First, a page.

photo Prudence Upton
Initially crouching in a foetal position, Dunn sets out on what appears to be a journey through imaginary landscapes. Her slender, long-limbed body appears to be driven by an invisible force that takes her across the stage on a winding pathway, often in curves of varying diameters, sometimes spinning on the spot. The flow of movement is constant. The great fluidity that marks large sections of the work is occasionally contrasted by explosions of sharp angularity. Set to a haunting score by David Page with singing by Ningali Lawford-Wolf, Dunn’s journey ends with the inevitable—complete stillness. She lies on the ground, again foetally, the cycle completed. The invisible force driving her has loosened its grip, the body has been laid to rest.
After Dunn’s focused almost trance-like performance in Belonging, she reveals another facet of her performative range in Figment. Choreographed by Narelle Benjamin, it has been created in response to the experience of Benjamin’s sister, a longtime sufferer from schizophrenia.
To capture the sensations of someone with a disjointed, fractured sense of reality, Benjamin punctures her trademark yoga-based movement language with bouts of staccato movement, interlaced with moments of stillness. Benjamin’s choreography with its many changes of direction, speed and levels, as well as Dunn’s considerable acting ability, creates a disturbing portrait of someone frantically, at times desperately, battling their demons.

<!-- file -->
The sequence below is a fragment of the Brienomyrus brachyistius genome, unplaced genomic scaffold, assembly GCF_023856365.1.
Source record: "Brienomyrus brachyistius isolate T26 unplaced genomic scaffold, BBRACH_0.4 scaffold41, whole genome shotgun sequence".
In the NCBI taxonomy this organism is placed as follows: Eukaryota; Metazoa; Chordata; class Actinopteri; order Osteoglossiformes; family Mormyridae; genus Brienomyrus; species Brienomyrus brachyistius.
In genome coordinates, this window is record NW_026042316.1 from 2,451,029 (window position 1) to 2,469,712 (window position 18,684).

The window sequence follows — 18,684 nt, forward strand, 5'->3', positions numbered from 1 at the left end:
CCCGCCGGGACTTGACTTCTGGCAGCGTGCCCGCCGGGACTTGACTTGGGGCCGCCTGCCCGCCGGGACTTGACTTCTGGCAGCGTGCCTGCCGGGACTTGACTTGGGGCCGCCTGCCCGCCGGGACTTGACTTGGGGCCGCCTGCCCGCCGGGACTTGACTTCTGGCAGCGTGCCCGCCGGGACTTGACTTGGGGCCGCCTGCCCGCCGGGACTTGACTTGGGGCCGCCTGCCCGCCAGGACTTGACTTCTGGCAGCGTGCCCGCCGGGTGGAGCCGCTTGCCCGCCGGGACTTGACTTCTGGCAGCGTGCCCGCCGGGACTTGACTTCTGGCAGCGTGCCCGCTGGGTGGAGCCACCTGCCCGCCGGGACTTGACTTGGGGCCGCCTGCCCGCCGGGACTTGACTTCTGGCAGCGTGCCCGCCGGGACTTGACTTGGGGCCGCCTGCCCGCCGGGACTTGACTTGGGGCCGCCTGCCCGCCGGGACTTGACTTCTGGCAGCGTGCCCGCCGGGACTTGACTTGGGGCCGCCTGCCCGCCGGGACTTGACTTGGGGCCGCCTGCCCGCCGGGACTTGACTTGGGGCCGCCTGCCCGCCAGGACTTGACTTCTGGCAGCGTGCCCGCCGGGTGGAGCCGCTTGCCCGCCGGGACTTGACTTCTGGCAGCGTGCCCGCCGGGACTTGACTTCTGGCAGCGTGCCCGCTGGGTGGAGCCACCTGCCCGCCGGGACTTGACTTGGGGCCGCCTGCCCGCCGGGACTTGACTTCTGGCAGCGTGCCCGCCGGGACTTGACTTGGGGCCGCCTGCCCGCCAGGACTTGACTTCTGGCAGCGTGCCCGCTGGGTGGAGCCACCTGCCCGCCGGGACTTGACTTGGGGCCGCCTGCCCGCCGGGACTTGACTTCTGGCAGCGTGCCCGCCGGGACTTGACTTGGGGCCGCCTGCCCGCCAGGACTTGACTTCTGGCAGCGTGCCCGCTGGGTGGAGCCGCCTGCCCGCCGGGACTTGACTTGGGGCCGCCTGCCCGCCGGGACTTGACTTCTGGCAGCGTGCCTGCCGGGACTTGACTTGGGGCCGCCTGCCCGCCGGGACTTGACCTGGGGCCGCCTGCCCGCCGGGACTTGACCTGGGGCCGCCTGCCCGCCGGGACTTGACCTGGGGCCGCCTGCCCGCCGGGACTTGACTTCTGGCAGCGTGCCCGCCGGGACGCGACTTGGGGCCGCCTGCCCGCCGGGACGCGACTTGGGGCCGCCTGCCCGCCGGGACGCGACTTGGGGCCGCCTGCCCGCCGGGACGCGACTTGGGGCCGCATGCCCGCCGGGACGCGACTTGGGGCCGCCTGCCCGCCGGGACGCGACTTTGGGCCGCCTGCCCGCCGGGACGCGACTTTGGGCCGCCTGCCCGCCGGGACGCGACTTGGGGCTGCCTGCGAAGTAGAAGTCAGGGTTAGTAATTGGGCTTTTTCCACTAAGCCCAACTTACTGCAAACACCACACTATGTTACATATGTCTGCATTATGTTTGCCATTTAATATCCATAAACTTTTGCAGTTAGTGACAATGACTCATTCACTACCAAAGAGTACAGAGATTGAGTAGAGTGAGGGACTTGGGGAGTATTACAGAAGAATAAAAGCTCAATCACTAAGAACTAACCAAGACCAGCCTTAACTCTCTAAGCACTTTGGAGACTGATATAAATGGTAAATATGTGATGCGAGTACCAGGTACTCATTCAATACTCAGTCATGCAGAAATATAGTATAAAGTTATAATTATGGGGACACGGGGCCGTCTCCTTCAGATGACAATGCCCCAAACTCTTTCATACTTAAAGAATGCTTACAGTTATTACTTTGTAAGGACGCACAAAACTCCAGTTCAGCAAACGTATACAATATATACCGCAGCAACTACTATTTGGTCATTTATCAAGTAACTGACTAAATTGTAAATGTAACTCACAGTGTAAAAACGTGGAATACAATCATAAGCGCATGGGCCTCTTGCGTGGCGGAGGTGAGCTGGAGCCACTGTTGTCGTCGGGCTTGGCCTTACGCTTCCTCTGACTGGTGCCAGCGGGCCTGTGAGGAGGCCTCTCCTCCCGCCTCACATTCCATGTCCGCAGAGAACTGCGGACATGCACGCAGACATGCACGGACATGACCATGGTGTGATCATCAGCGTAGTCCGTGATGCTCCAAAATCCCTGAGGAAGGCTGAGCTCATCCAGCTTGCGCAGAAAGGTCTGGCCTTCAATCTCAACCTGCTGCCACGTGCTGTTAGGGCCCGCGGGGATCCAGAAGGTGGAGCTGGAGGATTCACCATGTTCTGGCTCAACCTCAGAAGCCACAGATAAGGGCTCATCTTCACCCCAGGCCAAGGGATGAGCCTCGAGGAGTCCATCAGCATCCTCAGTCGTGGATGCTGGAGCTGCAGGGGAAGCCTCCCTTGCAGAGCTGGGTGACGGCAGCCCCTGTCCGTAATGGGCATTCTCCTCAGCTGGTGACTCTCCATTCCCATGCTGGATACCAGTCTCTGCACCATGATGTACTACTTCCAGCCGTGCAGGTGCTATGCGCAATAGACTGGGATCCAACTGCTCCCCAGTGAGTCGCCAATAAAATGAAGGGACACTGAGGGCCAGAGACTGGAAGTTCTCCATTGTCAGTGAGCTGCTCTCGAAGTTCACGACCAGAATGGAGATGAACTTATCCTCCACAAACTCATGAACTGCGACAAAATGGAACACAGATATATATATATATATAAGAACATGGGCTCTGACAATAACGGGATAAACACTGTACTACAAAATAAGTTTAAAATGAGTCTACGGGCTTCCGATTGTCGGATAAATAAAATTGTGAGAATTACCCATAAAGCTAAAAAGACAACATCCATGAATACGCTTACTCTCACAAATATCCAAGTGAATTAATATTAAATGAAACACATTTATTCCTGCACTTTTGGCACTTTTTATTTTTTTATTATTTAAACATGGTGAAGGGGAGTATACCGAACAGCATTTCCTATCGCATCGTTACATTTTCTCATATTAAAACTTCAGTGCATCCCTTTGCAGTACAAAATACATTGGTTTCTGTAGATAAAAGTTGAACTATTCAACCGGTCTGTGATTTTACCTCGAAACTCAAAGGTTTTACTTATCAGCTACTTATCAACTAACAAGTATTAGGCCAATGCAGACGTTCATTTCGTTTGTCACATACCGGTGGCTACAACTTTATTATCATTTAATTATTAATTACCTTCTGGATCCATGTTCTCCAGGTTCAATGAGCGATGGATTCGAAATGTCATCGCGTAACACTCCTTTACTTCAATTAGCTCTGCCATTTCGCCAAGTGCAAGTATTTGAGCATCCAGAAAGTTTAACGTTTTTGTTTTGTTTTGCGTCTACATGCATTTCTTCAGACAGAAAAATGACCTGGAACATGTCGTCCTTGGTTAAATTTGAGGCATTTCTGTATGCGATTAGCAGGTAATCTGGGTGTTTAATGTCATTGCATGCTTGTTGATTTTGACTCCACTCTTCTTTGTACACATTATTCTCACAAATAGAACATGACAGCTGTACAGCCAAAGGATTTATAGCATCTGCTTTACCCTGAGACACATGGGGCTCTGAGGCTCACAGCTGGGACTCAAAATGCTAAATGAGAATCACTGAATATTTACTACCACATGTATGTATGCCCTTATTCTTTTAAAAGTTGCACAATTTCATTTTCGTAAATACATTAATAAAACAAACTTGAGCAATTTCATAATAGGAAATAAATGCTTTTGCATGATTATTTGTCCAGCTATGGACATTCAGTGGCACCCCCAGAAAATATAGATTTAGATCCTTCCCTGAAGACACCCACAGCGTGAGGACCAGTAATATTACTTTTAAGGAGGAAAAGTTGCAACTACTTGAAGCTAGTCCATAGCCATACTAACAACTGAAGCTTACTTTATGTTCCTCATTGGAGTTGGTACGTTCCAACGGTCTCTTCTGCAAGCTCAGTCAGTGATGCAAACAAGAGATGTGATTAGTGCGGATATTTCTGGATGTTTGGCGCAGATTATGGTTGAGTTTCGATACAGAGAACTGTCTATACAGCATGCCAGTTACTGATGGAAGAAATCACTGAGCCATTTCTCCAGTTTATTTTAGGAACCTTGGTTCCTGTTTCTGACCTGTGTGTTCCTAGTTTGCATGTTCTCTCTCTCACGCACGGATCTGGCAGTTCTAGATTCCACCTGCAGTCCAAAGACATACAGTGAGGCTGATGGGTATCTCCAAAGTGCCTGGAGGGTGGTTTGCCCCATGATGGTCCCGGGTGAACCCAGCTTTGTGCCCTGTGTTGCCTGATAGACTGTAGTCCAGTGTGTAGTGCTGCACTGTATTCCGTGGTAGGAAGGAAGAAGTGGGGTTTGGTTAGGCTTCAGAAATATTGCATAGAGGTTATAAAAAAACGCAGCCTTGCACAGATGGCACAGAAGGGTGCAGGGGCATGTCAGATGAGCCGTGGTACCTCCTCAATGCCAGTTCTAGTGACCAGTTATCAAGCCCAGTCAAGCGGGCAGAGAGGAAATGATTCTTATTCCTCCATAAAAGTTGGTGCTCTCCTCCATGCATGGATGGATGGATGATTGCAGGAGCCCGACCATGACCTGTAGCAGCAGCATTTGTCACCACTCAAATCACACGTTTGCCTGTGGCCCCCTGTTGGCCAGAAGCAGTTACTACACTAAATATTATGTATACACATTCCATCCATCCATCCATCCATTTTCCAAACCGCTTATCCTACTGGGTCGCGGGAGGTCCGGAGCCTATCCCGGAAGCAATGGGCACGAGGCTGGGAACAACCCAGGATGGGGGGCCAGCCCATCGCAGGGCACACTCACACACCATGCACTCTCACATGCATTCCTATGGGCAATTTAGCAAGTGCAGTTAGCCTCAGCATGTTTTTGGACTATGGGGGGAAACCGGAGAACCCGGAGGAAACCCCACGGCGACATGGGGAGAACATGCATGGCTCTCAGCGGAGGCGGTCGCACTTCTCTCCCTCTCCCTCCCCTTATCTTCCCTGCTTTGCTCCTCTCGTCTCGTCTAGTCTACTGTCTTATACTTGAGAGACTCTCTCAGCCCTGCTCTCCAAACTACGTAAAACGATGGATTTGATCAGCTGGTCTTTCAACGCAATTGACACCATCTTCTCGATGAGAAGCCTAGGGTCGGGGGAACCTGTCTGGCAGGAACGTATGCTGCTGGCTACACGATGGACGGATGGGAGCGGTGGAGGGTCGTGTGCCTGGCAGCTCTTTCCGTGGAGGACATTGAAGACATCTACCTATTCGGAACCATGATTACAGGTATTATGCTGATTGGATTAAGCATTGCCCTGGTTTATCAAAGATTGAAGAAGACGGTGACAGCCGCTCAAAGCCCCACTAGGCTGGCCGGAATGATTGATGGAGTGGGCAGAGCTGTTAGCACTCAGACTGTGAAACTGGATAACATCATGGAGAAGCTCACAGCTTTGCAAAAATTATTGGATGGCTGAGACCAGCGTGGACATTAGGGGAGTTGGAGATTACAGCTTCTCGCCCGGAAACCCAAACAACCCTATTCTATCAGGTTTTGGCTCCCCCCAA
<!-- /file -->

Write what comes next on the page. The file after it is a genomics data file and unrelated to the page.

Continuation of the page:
Figment is a highly integrated creation with Benjamin’s trusted key collaborators at their multi-layering best. Huey Benjamin’s nuanced musical score incorporates sounds of footsteps, clunking crockery and white noise, like someone tuning into many radio stations in quick succession. These sonic cut-ups are complemented by Sam James’ striking video images featuring musical scores, TV static and water streaming from a shower head. The graphs of brainwave activity are especially poignant. Zig-zagging across the gauze scrim that divides the stage from the audience, they evoke oscillating barbed wire fences, behind which the woman portrayed by Dunn is held captive to her delusions and hallucinations. We are shut out, with no access to her world—damned to be mere witnesses to the figments of imagination that torture her.
Kathryn Dunn has danced with various Australian companies including Sydney Dance Company, Chunky Move and Bangarra Dance Theatre. In recent years, she has been based in London and New York. Into offered the perfect opportunity for this highly skilled and charismatic dancer to reintroduce herself to Australian dance auudiences.
Into, performer Kathryn Dunn, Belonging, choreography Francis Rings, composer David Page, costume/design Jacob Nash; Figment, choreography Narelle Benjamin, composer Huey Benjamin, video/design Sam James, lighting Glenn Hughes; Riverside Theatres, Parramatta, Jan 8-12, The Studio, Sydney Opera House, Jan 15–20
RealTime issue #83 Feb-March 2008 pg. 15
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